Bill now head to Torres’ desk for action
A new gun bill to protect the CNMI from the effects of handguns has made its way out of the Legislature after the Senate passed a final version of the measure yesterday, sending it over to Gov. Ralph DLG Torres’ desk for action.
The new gun bill was proposed in the wake of a federal court ruling to strike down parts of the CNMI’s gun laws, effectively allowing for the permit of handguns in the CNMI for the first time, and were crafted by the CNMI Office of the Attorney General.
The new gun measure—technically called Senate Bill 19-94, SD1, HD10—defines, among many other provisions, the conditions that an individual can use a firearm for self-defense, and creates “gun free zones” in or around government buildings, daycare centers, jails, courts, schools, places of worship, clinics, and establishments that serve liquor, among many other places.
The Senate voted unanimously on the bill, which had passed the House on Tuesday, with 10 amendments attached. The Senate had first passed the bill last week.
Sen. Justo Quitugua (Ind-Saipan) said the main content of the bill was to regulate the use of handguns in the CNMI and to ensure handguns can only be carried to places not designated as handgun free zones.
It also ensures that people who are convicted of felonies and other crimes like sexual abuse and domestic violence do not have opportunity to get a license for handguns, he said.
Quitugua said the Senate consulted with the AG and his staff before they acted on the bill and its new amendments.
He said the AG concurred with the House amendments.
However, there was some concerns with a House amendment to impose a $1,000 excise tax on pistols.
That provision—offered by House vice speaker Joseph P. Deleon Guerrero—has a sunset clause of one-year and works in tandem with another provision offered by Guerrero that mandates that a study be done on the costs and the effects of handguns in the CNMI.
Deleon Guerrero’s provision seeks to determine the “true costs” to the Commonwealth, its government, businesses, non-profits, and the people, of the introduction of the firearms required by the federal court ruling so that these results can be used to create a “taxation scheme” that will require people and companies seeking to import or introduce these new firearms in the CNMI to shoulder these determined costs.
“Hopefully, it might not be challenged,” Quitugua said of the excise tax provision.
“According to the AG, that amendment might be an indication that we are making it harder for qualified people to own a handgun and in a way infringes on their right to” own a handgun under the Second Amendment.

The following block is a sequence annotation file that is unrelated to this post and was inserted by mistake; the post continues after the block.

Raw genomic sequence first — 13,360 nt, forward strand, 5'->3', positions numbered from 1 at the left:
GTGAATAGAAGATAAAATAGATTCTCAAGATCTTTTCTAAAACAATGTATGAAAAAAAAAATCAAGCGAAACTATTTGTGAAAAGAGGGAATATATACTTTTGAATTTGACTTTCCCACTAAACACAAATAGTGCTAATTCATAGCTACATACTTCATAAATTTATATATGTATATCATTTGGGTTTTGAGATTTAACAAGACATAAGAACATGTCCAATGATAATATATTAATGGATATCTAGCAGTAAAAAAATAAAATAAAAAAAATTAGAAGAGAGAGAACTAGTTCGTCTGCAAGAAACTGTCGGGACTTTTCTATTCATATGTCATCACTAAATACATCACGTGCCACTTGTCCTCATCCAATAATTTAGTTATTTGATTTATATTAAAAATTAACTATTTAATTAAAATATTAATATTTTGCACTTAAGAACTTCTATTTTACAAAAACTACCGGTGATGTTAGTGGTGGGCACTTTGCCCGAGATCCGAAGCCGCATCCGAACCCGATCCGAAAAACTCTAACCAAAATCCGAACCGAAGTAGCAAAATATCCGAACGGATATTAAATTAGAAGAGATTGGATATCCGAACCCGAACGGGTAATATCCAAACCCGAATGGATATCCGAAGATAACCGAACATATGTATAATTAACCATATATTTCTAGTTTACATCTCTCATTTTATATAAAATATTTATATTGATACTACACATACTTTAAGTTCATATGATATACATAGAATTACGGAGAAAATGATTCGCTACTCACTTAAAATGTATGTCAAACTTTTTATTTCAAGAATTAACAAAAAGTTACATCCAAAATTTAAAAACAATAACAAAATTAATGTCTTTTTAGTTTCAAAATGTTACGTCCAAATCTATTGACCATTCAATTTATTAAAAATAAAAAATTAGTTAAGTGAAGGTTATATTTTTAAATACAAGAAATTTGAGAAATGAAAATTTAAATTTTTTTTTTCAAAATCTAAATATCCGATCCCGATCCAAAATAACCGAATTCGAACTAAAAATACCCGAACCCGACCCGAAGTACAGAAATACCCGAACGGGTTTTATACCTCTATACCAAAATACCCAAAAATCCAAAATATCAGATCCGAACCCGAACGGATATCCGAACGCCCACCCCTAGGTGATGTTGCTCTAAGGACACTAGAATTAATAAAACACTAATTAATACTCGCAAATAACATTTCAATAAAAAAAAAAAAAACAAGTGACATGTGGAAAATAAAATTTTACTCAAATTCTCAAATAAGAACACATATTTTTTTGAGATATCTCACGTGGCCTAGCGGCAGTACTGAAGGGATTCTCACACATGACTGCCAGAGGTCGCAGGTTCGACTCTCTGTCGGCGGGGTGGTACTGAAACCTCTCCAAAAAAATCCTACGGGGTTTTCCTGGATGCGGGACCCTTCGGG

“…However, because it’s only a year, a sunset provision, we kind of just take what the AG said that we’ll just let it go hoping that nobody’s going to challenge” the provision through another lawsuit.
While the bill made its way through both houses of the Legislature, talks of an appeal of the U.S. District Court for the NMI’s ruling continued.
Gov. Ralph DLG Torres earlier said he wanted to appeal or stay the ruling, and Rep. Vinnie Sablan (Ind-Saipan) has introduced a resolution urging Torres and Manibusan to appeal the case.
Torres and Manibusan are set to meet this morning on the matter, Saipan Tribune learned, and Torres is willing to test the possibility of having another counsel argue the appeal, even as Manibusan on Tuesday said this would “probably not be appropriate” as the AG is the chief legal officer of the Commonwealth.
There’s also been a call to hold a public forum explaining the bill’s merit, which Rep. Ed Propst (Ind-Saipan) had urged for in the House session Tuesday.
“We have people in our community which need some explanation on this hand gun legislation,” Quitugua also said yesterday.
He added he has met with people out in the community to explain the bill and afterwards they were able to understand why we need this gun control legislation.
“There are few people saying why don’t we appeal it?” Quitugua said. “The ruling has indicated and the U.S. Supreme Court has already indicated that banning handguns is unconstitutional and it is infringing on the fundamental right of an individual and the Second Amendment” and “the AG is saying that is no chance on winning the appeal because the United States has already ruled on the handgun issue.”
The AG is also concerned about the costs of an appeal, Quitugua said, noting the initial costs of the lawsuit and plaintiff’s legal costs and fees the government has to shoulder, as well as the resources the AG spent to defend the NMI’s gun laws. “If you put those two together, the cost is higher than anticipated,” Quitugua said.
“But I think is a legislation has been anticipated for a couple of years already. I think the federal court, in my opinion, has taken this suit slowly and it’s an indication that with the ruling of the U.S. Supreme Court that we need to come up with some kind of control on the use of handguns,” he added.
In drafting the bill, the AG’s office offered a section-by-section analysis of its provisions, drawing from the Ninth Circuit District Court’s consideration of Second Amendment challenges to firearm law.
The AG notes, citing to the U.S. Supreme Court’s holding in an earlier case, the right secured by the Second Amendment “is not unlimited.”
“In drafting each provision, the attorney general has carefully considered whether the provision infringes on the Second Amendment right, and if so, the extent of such infringement,” AG lawyers said in the analysis.
“The attorney general’s goal is to create comprehensive firearms control that complies with the Second Amendment right.”